The Synergy Strike Force got some good press coverage which helped raise funds in the short-term, but finding enough donation pathways to sustain their operations over the long-term became a problem.

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Dave Warner and Martha Raddatz of ABC news at one of the Rotary Club schools. The desks are piled on the roof so they could fit more children into the classrooms.
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SSF member Kate Ludicrum doing computer training with local school girls. She also repaired several dozen donated medical machines at the Teaching Hospital.
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Brandon Mendoza. SSF team member from San Diego, CA on the cover of the NYT’s testing one of the router nodes in Jalalabad
Kay Danes
International author, humanitarian, and Rotarian Kay Danes (left) spent some time at the Taj as part of the La Jolla Rotary surge. She wrote about it in Beneath The Pale Blue Burqa

There was a time when the combined efforts of the FabLab, La Jolla Rotary Club, and Synergy Strike Force were making a difference. But it didn’t last. By the end of 2010, the security situation had taken a turn for the worse. Attacks inside of Jalalabad increased dramatically which resulted in most of the international aid projects moving their operations to Kabul. The Synergy Strike Force (who like the La Jolla Rotary club stayed in Jalalabad ) was always looking for additional funding and did attract some additional DARPA funding, but it was too little and too late.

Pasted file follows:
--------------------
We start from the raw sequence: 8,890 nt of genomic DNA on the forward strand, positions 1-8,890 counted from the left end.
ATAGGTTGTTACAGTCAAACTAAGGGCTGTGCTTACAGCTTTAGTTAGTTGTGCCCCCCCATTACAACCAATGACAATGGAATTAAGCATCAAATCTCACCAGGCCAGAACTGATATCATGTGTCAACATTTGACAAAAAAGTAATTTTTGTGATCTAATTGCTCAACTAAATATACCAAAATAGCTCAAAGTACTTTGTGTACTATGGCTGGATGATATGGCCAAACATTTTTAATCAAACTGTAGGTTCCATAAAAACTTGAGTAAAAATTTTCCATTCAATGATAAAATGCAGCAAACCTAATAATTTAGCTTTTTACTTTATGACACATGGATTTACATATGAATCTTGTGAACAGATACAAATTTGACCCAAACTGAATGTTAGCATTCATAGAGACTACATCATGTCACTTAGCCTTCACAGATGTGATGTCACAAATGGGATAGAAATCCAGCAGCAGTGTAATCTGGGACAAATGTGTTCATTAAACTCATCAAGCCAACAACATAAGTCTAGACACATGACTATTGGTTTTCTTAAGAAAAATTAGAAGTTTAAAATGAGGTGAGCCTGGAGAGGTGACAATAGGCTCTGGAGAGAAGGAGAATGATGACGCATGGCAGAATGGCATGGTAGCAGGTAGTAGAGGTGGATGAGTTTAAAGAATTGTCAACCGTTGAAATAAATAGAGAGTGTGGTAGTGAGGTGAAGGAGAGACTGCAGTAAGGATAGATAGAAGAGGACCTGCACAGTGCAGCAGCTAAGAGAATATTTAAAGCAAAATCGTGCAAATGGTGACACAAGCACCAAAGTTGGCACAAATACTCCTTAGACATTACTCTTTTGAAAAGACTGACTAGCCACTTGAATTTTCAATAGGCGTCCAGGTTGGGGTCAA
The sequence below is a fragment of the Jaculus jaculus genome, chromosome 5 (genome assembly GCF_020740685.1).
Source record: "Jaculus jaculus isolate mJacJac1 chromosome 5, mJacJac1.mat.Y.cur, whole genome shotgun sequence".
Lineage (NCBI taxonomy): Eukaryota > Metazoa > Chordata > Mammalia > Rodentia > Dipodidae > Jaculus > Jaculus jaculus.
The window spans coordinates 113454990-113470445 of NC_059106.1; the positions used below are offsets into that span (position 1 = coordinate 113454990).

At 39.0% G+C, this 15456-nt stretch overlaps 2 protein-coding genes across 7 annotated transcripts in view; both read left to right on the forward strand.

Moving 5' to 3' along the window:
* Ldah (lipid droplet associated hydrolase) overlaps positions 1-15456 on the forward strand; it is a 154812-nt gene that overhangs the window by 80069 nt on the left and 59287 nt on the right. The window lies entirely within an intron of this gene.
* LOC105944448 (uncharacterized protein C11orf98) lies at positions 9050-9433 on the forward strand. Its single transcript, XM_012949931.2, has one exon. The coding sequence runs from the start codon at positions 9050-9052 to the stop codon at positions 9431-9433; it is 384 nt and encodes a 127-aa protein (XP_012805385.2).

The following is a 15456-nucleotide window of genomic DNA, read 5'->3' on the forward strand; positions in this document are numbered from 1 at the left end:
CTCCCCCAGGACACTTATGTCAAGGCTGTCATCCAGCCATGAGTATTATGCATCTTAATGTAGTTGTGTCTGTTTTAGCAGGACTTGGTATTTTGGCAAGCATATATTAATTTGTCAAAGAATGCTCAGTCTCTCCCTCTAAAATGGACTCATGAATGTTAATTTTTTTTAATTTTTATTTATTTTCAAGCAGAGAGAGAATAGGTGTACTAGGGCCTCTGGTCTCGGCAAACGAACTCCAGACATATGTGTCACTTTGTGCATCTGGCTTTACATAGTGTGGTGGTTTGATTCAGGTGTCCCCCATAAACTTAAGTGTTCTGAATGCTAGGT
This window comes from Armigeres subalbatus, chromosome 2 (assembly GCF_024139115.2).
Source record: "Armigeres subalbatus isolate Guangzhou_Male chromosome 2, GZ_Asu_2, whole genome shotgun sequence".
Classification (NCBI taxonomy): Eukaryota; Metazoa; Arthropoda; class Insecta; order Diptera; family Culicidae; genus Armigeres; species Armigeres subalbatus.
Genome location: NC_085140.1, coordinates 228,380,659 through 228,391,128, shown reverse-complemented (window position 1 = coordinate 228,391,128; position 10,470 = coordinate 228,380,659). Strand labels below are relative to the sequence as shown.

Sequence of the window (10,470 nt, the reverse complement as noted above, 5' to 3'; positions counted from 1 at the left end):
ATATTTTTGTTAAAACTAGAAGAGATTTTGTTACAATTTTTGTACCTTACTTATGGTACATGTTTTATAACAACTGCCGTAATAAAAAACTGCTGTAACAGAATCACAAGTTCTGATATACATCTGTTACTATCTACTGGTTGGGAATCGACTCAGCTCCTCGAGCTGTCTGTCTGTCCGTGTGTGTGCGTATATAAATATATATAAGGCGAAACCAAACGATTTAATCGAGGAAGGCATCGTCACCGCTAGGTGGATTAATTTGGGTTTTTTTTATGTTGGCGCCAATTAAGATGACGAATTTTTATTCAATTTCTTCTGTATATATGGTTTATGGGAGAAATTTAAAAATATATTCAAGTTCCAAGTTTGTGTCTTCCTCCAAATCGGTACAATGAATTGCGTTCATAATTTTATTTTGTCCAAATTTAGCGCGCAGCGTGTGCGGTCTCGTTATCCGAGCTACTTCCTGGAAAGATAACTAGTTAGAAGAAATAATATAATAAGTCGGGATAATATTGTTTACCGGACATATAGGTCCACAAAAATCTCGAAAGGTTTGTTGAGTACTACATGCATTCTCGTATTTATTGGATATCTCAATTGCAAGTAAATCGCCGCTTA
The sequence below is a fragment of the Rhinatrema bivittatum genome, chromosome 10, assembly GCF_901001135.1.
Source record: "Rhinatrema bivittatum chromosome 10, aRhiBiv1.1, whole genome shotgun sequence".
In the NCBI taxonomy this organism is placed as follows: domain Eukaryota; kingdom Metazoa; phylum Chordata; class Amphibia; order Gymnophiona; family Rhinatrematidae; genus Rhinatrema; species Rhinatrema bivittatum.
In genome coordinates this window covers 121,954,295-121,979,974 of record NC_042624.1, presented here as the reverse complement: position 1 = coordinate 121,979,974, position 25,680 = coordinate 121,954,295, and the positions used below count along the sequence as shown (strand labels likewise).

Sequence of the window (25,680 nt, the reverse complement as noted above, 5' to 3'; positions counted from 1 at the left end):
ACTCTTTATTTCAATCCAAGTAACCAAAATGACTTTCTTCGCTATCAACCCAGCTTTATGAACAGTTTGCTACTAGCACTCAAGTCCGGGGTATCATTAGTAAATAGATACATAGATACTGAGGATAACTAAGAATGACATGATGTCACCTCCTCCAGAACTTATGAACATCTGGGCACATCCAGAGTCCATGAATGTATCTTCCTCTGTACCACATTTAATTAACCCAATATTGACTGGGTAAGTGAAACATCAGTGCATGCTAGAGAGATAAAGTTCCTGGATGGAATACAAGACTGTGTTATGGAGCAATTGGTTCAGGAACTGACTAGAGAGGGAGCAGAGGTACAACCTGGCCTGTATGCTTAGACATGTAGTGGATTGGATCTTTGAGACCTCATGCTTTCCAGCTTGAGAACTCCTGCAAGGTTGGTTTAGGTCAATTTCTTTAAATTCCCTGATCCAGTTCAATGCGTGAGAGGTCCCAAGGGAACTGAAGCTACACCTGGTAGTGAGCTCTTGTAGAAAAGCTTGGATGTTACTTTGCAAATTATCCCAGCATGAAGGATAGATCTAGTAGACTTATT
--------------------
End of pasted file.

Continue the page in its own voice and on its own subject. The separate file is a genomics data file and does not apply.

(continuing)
Jbad Vbied
This army MRAP was hit by a car bomb (SVIED) on the Jalalabad bridge. He was coming from Kunar province, prior to 2010 this was rare, after 2010 it was a common occurrence.

The GATR experiment lasted almost two years, double the amount of time we thought we would have the fatpipe internet. When we lost access to the dedicated satellite uplink, the Jalalabad WiFi mesh network started to fail. Despite starting several revenue raising projects, the Jbad FabLabbers lost momentum around the same time they lost the internet link. The FabLab was moved into the Jalalabad Mayor’s administrative compound in 2011 when the security situation degraded past the point where it was safe at the Taj.

Knowable Peace